Decreased bilateral thalamic gray matter volume in first-episode schizophrenia with prominent hallucinatory symptoms: A volumetric MRI study.
journal contributionposted on 2016-02-12, 00:00 authored by P Huang, Y Xi, ZL Lu, Y Chen, X Li, W Li, X Zhu, LB Cui, Q Tan, W Liu, C Li, D Miao, H Yin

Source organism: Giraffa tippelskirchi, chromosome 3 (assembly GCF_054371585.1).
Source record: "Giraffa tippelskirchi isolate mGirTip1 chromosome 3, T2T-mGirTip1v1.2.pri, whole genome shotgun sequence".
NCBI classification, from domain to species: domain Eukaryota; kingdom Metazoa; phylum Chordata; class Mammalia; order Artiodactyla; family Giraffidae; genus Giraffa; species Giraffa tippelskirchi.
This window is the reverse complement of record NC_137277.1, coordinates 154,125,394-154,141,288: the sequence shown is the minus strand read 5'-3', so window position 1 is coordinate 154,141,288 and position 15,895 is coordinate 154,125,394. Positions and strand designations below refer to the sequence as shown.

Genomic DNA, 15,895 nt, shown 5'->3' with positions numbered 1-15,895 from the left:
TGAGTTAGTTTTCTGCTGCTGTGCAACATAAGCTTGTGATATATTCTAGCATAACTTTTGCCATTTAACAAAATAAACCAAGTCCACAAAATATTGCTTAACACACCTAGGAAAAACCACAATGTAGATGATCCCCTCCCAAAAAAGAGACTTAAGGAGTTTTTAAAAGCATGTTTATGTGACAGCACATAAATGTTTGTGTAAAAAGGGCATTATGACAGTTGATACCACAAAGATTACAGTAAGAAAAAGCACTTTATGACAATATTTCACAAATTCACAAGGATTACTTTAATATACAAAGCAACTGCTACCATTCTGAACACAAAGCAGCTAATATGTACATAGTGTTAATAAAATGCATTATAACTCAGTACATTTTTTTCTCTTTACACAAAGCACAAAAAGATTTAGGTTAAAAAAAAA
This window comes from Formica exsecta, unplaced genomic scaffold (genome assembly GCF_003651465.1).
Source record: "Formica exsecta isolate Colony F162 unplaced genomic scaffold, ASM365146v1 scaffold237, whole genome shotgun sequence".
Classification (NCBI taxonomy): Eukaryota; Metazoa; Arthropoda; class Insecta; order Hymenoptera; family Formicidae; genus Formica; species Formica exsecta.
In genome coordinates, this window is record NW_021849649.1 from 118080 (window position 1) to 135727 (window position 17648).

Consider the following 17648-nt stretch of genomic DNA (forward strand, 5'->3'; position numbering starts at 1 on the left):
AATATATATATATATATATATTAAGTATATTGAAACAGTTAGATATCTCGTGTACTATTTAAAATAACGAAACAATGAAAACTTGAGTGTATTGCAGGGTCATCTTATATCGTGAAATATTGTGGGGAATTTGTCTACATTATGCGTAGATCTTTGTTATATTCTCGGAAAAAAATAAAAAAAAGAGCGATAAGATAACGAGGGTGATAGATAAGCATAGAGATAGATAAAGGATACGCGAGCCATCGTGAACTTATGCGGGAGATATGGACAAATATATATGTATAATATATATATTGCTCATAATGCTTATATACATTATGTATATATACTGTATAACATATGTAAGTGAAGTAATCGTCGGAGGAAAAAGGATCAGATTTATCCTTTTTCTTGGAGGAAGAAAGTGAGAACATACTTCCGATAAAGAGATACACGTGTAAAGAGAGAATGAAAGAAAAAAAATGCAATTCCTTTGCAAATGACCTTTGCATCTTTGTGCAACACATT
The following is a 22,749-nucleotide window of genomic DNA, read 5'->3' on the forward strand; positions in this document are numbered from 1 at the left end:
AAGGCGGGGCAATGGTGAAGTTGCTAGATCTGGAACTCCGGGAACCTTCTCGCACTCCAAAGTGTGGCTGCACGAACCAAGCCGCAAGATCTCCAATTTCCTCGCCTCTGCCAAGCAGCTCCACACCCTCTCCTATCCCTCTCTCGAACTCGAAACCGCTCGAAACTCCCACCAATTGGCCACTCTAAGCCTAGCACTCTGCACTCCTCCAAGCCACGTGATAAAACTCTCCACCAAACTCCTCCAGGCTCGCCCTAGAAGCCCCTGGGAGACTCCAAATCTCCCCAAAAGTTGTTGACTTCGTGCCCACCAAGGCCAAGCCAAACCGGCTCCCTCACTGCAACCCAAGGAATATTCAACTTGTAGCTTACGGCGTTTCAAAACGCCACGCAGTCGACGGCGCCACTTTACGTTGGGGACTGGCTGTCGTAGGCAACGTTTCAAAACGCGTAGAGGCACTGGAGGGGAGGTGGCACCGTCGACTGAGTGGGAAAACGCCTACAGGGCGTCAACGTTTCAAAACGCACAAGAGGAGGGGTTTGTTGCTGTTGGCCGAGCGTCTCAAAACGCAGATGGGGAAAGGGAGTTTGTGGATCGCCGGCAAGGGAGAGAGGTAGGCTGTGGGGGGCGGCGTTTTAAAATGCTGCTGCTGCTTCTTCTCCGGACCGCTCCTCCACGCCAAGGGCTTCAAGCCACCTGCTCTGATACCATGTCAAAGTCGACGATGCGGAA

Studies comparing gray matter (GM) volume of schizophrenic patients with or without auditory verbal hallucinations (AVHs) to that of normal controls remain controversial. This project aims to investigate changes of GM volumes of drug-naïve schizophrenic patients with and without AVHs. Eighteen first episode schizophrenic (FES) patients with AVHs, 18 FES patients without AVHs, and 18 healthy controls were scanned using structural MRI. Voxel-based morphometry (VBM) analysis was conducted to investigate changes of GM volume among the three groups. Patients with and without AVHs exhibited reduced GM volumes relative to normal controls in the left superior temporal gyrus, frontal regions, cerebellum and caudate. Further analysis of the GM of subcortical structures found that patients with AVHs had reduced thalamic volume than healthy controls. No significant difference was found between patients with and without AVHs. Significant correlation was found between the total scores of the Positive and Negative Syndrome Scale and bilateral thalamic volume. ROC analysis of thalamic volumes of the patients with AVHs and normal controls showed that the area under the curve was 0.698 (P = 0.043). The decreased thalamic volumes might serve as a biomarker for discriminating FES AVHs patients from normals.